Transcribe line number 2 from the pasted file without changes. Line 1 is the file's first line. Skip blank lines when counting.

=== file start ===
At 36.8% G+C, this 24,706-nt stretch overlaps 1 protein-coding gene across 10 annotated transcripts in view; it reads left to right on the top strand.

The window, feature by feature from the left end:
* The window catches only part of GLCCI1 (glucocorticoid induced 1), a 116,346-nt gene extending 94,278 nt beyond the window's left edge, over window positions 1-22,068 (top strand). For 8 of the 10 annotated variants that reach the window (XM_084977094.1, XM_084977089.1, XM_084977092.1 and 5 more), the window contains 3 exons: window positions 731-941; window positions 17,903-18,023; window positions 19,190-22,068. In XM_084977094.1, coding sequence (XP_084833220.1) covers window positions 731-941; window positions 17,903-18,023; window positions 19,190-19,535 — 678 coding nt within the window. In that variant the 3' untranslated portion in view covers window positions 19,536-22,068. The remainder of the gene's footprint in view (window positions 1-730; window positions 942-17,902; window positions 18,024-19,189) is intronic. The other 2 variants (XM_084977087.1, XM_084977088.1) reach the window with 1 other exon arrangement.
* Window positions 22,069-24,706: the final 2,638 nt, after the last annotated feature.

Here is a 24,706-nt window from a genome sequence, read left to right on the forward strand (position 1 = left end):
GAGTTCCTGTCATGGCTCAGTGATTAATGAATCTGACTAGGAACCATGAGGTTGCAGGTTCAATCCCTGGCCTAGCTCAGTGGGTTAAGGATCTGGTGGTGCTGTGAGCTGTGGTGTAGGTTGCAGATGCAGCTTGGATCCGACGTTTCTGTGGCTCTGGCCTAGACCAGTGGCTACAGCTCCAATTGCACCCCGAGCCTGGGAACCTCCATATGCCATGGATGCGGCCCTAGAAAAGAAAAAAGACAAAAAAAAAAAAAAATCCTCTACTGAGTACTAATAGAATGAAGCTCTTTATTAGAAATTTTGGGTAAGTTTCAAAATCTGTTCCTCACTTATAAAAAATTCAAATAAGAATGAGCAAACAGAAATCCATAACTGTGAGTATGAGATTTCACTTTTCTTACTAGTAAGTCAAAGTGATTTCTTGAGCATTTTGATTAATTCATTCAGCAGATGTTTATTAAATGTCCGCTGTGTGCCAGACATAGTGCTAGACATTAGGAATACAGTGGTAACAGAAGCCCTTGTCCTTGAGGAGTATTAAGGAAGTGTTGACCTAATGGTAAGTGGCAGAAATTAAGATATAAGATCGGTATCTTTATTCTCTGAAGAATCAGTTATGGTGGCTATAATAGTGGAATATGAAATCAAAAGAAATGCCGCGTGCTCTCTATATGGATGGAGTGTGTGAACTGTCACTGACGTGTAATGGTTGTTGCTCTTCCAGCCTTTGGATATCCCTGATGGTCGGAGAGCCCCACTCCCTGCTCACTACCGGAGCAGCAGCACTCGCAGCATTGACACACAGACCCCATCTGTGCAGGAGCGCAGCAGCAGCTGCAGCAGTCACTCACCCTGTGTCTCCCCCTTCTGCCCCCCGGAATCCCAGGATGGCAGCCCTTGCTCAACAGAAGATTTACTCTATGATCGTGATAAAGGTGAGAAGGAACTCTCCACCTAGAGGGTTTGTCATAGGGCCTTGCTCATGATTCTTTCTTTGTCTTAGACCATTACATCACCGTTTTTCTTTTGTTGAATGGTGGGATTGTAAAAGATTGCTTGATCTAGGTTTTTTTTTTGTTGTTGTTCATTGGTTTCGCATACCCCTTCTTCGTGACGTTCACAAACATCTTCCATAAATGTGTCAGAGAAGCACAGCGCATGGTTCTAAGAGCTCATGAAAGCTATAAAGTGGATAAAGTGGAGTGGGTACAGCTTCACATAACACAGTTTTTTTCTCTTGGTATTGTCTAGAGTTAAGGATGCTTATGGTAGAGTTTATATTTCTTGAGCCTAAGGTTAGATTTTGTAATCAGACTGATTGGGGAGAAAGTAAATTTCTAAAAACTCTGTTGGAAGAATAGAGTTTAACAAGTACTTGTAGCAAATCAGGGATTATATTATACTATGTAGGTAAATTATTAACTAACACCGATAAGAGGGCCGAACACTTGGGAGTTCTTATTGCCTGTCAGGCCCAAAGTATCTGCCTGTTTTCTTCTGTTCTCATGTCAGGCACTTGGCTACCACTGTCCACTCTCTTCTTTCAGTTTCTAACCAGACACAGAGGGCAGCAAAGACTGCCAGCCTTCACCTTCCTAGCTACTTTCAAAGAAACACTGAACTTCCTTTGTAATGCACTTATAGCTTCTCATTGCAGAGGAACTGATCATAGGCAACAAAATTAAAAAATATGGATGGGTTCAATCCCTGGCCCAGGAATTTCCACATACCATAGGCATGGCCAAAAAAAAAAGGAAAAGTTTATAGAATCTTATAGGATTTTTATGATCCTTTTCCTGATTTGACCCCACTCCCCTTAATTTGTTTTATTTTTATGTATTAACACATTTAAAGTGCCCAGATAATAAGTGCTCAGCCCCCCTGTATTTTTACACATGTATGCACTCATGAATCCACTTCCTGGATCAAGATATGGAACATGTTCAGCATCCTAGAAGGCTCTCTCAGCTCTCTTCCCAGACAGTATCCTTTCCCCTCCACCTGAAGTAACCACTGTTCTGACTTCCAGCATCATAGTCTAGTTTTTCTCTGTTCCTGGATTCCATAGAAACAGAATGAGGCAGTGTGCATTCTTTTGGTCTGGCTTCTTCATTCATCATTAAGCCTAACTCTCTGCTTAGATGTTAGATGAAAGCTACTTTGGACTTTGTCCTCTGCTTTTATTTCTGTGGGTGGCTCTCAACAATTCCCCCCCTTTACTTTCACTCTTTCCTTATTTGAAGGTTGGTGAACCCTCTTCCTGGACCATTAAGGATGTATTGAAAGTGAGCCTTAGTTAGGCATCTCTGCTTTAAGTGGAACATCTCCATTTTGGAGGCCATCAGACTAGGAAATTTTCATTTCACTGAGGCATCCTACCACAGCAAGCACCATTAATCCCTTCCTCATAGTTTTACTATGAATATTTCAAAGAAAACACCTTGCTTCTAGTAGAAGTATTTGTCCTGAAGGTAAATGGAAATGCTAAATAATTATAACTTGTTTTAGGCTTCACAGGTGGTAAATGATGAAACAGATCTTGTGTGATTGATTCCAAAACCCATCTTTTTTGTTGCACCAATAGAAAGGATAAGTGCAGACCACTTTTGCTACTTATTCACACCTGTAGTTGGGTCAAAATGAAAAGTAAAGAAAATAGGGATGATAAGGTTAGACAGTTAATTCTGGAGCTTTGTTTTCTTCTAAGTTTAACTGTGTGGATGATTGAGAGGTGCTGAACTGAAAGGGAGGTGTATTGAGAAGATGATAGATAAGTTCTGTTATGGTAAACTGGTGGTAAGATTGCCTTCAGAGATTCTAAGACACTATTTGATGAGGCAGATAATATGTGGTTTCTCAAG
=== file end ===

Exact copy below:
The window, feature by feature from the left end: